A high-fiber diet may lower your risk of developing haemorrhoids and small pouches in your colon (diverticular disease). Studies have also found that a high-fiber diet likely lowers the risk of colorectal cancer. Some fiber is fermented in the colon (15), which interact directly with gut microbes and lead to the production of key metabolites such as short-chain fatty acids that can nourish the colonocytes, help modulating host immune responses (16), but also a potential role in preventing colon diseases(9).

Normalizes bowel movements
Dietary fiber increases the weight and size of your stool and softens it. A bulky stool is easier to pass, decreasing your chance of constipation. If you have loose, watery stools, fiber may help to solidify the stool because it absorbs water and adds bulk to stool (9).

Helps lower cholesterol levels
Soluble fiber found in beans, oats, flaxseed, and oat bran may help lower total blood cholesterol levels by lowering low-density lipoprotein, or “bad,” cholesterol levels. Studies also have shown that high-fiber foods may have other heart-health benefits, such as reducing blood pressure and inflammation (7).

Helps control blood sugar levels
In people with diabetes, fiber — particularly soluble fiber — can slow the absorption of sugar and help improve blood sugar levels. A healthy diet that includes insoluble fiber may also reduce the risk of developing type 2 diabetes (8).

Promotes Longevity
Studies suggest that increasing your dietary fiber intake — especially cereal fiber — is associated with a reduced risk of dying from cardiovascular disease and all cancers (7,8,10).

Improves weight management
High-fiber foods tend to be more filling than low-fiber foods, so you are likely to eat less and stay satisfied longer. And high-fiber foods tend to take longer to eat and to be less “energy dense,” which means they have fewer calories for the same volume of food (11,13). In one study, the intake of guar fiber alone at a dose >5g/serving or its combination with protein (2.6g guar fiber+8g protein/serving) showed acute satiety effects in normal subjects, hence, an ideal natural dietary fiber for use in food and supplement applications at low dosage levels for appetite control (12).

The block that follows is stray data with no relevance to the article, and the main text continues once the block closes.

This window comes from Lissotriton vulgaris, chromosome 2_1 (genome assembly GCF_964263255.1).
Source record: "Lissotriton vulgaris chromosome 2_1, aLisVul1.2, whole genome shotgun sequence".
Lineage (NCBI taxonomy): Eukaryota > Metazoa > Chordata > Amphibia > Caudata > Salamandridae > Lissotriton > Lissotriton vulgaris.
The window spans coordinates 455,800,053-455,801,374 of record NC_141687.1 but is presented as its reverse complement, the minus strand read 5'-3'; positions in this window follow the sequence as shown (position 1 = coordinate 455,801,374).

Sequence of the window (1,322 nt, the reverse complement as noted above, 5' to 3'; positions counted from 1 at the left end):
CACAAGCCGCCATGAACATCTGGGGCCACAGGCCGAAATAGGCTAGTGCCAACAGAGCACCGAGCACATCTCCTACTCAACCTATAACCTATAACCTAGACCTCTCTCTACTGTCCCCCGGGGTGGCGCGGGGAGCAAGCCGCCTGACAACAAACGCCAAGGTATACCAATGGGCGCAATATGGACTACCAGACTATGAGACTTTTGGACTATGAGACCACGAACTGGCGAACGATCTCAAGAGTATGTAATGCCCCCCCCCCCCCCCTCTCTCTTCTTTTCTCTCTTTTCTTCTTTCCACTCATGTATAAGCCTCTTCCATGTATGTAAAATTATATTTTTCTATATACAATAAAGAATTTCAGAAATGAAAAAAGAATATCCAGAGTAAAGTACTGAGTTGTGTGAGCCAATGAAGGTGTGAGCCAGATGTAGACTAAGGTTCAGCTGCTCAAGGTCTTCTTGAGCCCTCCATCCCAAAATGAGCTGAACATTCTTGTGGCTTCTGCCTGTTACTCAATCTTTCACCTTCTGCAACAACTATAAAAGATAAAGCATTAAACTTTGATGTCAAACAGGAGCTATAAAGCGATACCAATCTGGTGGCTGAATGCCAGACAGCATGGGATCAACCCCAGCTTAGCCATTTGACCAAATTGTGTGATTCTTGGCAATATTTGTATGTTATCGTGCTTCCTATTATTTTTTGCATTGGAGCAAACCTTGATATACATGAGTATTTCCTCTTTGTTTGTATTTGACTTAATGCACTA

HOW MUCH FIBER DOES YOUR CLIENT NEED?
The AI for dietary fiber is 14 g total fiber/1,000 kcal, or 25 g for adult women and 38 g for adult men.

TIPS FOR FITTING IN MORE FIBER INTO YOUR CLIENT’S DIET

Need ideas for adding more fiber to your client’s meals and snacks? Try these suggestions:

Jump-start the day
For breakfast suggest a high-fiber breakfast cereal — 5 or more grams of fiber a serving. Suggest cereals with “whole grain,” “bran” or “fiber” in the name. Or for them to add a few tablespoons of unprocessed wheat bran, physillium or linseeds  to their favourite cereal.

Switch to whole grains
Get your client to consume at least half of all grains as whole grains. Look for breads that list whole wheat, whole-wheat flour or another whole grain as the first ingredient on the label and have at least 2 grams of dietary fiber a serving. Suggest your client to experiment with brown rice, wild rice, barley, whole-wheat pasta, and bulgur wheat.

Bulk up baked goods
Get your client to substitute whole-grain flour for half or all the white flour when baking. Ask them to try adding crushed bran cereal, unprocessed wheat bran or uncooked oatmeal to muffins, cakes, and cookies they make at home.

Lean on legumes
Recommend your clients to add more beans, peas and lentils as they are excellent sources of fiber. Adding kidney beans to canned soup or a green salad can be quite easy and versatile. Or if they are making nachos, tell them to add black beans, lots of fresh veggies, whole-wheat tortilla chips and salsa.

Add more fruit and vegetables
Fruits and vegetables are rich in fiber, as well as vitamins and minerals. Get your client to try eating at least five or more servings daily.

Make snacks count